Study Shows Kids Today Run Slower Than Their Parents
COLUMBIA - A new study shows that kids are running slower than their parents. The American Heart Association on Tuesday showed that on average, kids ages 9 to 17 take 90 seconds longer to run a mile than 30 years ago.
The study analyzed 50 past studies on running fitness conducted between 1964 and 2010. This is the first study to show that children's health worldwide is worsening.
The study also confirmed heart-related fitness also decreased at a rate of 5 percent each decade since 1975.
A former nurse and now crossfit trainer said she notices the influx of obesity not only on the streets, but by by looking at eating habits.
"When I was a nurse, I would see adult patients in the waiting room, sick, eating a bag of Cheetos," Elise James said. "Kids learn from their parents. It's a snowball effect."
She said children do not have the motivation to be outside with the increased use in technology.
"I don't see children playing outside in the streets like you used to. You don't see them in the parks anymore. They're empty. They're playing video games all the time," James said. "Even P.E. classes have been shortened to little to nothing twice a week."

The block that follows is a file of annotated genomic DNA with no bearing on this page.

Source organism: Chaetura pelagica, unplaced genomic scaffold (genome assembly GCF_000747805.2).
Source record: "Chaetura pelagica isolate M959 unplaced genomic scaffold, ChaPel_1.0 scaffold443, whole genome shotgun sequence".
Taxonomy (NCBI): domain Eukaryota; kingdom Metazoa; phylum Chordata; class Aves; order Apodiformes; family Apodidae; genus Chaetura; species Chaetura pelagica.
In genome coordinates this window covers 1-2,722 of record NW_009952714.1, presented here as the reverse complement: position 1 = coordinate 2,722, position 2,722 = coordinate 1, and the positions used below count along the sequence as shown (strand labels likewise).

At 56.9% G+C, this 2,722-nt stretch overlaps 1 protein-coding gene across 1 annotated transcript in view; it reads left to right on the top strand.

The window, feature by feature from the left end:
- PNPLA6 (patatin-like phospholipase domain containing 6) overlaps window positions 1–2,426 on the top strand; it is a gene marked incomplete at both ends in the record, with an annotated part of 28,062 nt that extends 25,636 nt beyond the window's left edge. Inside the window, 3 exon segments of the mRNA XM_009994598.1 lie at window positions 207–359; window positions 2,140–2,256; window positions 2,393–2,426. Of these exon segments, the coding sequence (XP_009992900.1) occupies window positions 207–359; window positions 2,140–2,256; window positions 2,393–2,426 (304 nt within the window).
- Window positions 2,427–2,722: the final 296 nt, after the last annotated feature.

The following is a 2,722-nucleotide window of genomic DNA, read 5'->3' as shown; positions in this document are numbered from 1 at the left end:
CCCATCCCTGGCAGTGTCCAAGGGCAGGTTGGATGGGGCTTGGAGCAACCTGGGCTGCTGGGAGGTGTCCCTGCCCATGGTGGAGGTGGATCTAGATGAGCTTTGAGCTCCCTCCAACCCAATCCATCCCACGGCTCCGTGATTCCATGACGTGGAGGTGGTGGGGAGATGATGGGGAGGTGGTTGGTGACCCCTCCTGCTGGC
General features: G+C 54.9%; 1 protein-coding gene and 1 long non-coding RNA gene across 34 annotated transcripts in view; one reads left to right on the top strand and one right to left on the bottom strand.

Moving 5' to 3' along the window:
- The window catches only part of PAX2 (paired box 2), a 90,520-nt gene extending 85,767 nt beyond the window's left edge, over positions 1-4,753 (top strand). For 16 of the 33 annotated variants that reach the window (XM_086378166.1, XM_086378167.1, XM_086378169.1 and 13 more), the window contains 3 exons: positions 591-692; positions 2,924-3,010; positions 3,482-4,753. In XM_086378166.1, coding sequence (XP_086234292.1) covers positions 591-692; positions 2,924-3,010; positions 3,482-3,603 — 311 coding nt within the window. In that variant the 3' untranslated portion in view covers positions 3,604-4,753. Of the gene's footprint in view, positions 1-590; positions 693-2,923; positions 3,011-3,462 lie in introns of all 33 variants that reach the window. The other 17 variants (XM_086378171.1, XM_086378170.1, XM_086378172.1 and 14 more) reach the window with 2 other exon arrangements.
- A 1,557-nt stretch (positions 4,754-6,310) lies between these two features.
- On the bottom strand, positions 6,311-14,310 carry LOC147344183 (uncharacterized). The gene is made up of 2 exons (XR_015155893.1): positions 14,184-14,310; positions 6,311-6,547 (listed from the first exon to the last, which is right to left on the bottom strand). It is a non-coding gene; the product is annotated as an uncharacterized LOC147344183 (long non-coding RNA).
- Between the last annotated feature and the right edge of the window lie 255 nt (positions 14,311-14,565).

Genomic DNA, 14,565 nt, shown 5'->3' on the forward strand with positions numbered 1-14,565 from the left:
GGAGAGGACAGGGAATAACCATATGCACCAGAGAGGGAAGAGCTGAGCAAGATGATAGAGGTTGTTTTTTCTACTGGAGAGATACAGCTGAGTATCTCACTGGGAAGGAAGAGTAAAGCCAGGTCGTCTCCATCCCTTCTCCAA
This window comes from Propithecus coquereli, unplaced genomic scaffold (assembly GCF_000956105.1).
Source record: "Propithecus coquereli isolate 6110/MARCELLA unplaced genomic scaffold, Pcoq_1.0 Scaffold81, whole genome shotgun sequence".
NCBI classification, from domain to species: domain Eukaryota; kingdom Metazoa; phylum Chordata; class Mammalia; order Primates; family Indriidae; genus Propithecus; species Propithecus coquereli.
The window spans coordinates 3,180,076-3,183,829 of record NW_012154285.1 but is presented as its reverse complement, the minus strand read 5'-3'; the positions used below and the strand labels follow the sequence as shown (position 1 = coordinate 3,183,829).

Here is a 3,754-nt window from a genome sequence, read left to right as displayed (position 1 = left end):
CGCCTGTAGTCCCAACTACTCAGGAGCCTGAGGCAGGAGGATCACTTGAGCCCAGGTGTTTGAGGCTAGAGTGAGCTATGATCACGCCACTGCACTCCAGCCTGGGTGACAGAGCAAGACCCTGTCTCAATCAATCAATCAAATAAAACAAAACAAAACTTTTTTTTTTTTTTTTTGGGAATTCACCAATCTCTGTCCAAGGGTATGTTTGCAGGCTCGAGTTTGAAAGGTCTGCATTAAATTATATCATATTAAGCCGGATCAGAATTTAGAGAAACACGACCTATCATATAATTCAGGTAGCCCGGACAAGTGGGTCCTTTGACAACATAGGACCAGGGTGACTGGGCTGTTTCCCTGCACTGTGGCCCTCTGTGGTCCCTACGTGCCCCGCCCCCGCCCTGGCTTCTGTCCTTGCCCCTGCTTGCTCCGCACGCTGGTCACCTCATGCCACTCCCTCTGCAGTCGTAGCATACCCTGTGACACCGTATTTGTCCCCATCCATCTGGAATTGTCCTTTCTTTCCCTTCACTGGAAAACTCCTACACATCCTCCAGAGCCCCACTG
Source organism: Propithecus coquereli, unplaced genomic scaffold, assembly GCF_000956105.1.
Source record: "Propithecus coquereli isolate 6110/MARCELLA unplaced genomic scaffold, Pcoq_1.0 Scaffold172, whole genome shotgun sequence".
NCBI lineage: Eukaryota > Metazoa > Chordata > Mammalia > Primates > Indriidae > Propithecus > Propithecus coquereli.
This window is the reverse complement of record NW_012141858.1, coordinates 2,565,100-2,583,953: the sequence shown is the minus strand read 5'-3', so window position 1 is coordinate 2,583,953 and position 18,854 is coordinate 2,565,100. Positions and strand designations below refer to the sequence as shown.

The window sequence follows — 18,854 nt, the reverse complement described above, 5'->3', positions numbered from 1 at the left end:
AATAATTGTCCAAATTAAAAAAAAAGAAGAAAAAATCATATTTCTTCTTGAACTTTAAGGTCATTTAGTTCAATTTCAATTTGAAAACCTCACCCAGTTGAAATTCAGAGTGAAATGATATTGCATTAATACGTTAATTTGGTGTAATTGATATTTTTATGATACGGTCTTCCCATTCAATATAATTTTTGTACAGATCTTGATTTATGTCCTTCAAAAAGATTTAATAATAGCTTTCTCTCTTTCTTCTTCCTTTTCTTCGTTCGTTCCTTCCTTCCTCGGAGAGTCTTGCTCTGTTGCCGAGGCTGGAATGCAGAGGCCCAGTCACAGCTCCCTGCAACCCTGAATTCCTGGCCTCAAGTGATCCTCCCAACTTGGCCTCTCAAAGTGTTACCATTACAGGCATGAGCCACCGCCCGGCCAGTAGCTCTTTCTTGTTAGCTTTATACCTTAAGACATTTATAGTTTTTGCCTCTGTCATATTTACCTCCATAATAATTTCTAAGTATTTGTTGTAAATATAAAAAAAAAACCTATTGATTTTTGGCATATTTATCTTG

James and her husband are both trainers at CrossFit COMO. They are both getting certified to teach CrossFit for kids at the end of this year and will bring it to Columbia in January.
"It's a conditioning program similar to crossfit and it's geared towards children. The intensity is not the same," James said.
The program will have kids raning in age from 3 to 18.
A doctor at Providence Urgent Care in Columbia said times are different now compared to 30 years ago.
"I've been a physician since 2002. You see a lot of kids that are big," Jason Zerrer. "The schedules are faster, everybody's eating more fast food, processed food. There's just no time. Kids don't have the time to exercise."
Zerrer said he did his residency in Mississippi, the state known for having the reputation of being the fattest. He said Columbia's problem is not as big, but the problem is still prevalent.
"Everywhere you go, you see kids who are overweight," Zerrer said. "I mean, P.E. has been taken out of some schools around the country."
The director of community relations of Columbia Public Schools said the health of children is important.
"We have a very robust physical curriculum in Columbia. We address all types of fitness and nutrition and it is reviewed regularly," Michelle Baumstark said.
James said it all comes down to time.
"You have to invest into that. You have to realize that the more time you put into your kids, the healthier and happier they will be," she said.
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